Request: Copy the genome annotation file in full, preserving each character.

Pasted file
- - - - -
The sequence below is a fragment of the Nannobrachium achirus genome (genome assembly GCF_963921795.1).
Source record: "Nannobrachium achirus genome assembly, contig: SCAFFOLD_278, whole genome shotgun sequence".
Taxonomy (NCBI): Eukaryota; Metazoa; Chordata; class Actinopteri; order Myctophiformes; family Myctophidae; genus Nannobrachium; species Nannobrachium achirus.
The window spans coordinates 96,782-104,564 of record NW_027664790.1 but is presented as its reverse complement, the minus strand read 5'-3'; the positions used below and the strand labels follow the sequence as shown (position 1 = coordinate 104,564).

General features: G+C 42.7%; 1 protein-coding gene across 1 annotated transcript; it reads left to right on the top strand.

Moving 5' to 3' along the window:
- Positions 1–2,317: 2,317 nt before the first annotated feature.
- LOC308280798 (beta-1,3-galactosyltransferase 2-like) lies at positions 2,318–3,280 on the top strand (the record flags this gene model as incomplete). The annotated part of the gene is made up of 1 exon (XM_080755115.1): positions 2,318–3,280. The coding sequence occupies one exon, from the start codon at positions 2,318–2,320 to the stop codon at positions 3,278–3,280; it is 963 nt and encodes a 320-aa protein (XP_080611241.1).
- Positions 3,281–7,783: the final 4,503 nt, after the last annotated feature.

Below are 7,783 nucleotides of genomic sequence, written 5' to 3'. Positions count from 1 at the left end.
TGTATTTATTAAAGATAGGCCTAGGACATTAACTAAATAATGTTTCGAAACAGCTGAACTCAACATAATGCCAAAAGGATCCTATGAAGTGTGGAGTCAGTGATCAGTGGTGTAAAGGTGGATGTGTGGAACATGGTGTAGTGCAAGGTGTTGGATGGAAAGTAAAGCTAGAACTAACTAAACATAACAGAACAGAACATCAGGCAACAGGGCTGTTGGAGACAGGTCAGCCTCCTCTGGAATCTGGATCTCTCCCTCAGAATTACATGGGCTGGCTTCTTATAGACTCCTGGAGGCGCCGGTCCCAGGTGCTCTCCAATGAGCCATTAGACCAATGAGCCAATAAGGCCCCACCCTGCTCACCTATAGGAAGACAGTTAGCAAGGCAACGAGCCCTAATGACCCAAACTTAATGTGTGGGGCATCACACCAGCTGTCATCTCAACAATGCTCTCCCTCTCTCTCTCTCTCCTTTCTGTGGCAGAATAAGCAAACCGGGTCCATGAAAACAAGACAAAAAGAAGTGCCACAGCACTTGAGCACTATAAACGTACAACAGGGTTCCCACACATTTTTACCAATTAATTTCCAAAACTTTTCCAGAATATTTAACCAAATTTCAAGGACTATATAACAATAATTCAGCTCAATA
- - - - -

The sequence below is a fragment of the Nannobrachium achirus genome (genome assembly GCF_963921795.1).
Source record: "Nannobrachium achirus genome assembly, contig: SCAFFOLD_278, whole genome shotgun sequence".
Taxonomy (NCBI): Eukaryota; Metazoa; Chordata; class Actinopteri; order Myctophiformes; family Myctophidae; genus Nannobrachium; species Nannobrachium achirus.
The window spans coordinates 96,782-104,564 of record NW_027664790.1 but is presented as its reverse complement, the minus strand read 5'-3'; the positions used below and the strand labels follow the sequence as shown (position 1 = coordinate 104,564).

General features: G+C 42.7%; 1 protein-coding gene across 1 annotated transcript; it reads left to right on the top strand.

Moving 5' to 3' along the window:
- Positions 1–2,317: 2,317 nt before the first annotated feature.
- LOC308280798 (beta-1,3-galactosyltransferase 2-like) lies at positions 2,318–3,280 on the top strand (the record flags this gene model as incomplete). The annotated part of the gene is made up of 1 exon (XM_080755115.1): positions 2,318–3,280. The coding sequence occupies one exon, from the start codon at positions 2,318–2,320 to the stop codon at positions 3,278–3,280; it is 963 nt and encodes a 320-aa protein (XP_080611241.1).
- Positions 3,281–7,783: the final 4,503 nt, after the last annotated feature.

Below are 7,783 nucleotides of genomic sequence, written 5' to 3'. Positions count from 1 at the left end.
TGTATTTATTAAAGATAGGCCTAGGACATTAACTAAATAATGTTTCGAAACAGCTGAACTCAACATAATGCCAAAAGGATCCTATGAAGTGTGGAGTCAGTGATCAGTGGTGTAAAGGTGGATGTGTGGAACATGGTGTAGTGCAAGGTGTTGGATGGAAAGTAAAGCTAGAACTAACTAAACATAACAGAACAGAACATCAGGCAACAGGGCTGTTGGAGACAGGTCAGCCTCCTCTGGAATCTGGATCTCTCCCTCAGAATTACATGGGCTGGCTTCTTATAGACTCCTGGAGGCGCCGGTCCCAGGTGCTCTCCAATGAGCCATTAGACCAATGAGCCAATAAGGCCCCACCCTGCTCACCTATAGGAAGACAGTTAGCAAGGCAACGAGCCCTAATGACCCAAACTTAATGTGTGGGGCATCACACCAGCTGTCATCTCAACAATGCTCTCCCTCTCTCTCTCTCTCCTTTCTGTGGCAGAATAAGCAAACCGGGTCCATGAAAACAAGACAAAAAGAAGTGCCACAGCACTTGAGCACTATAAACGTACAACAGGGTTCCCACACATTTTTACCAATTAATTTCCAAAACTTTTCCAGAATATTTAACCAAATTTCAAGGACTATATAACAATAATTCAGCTCAATA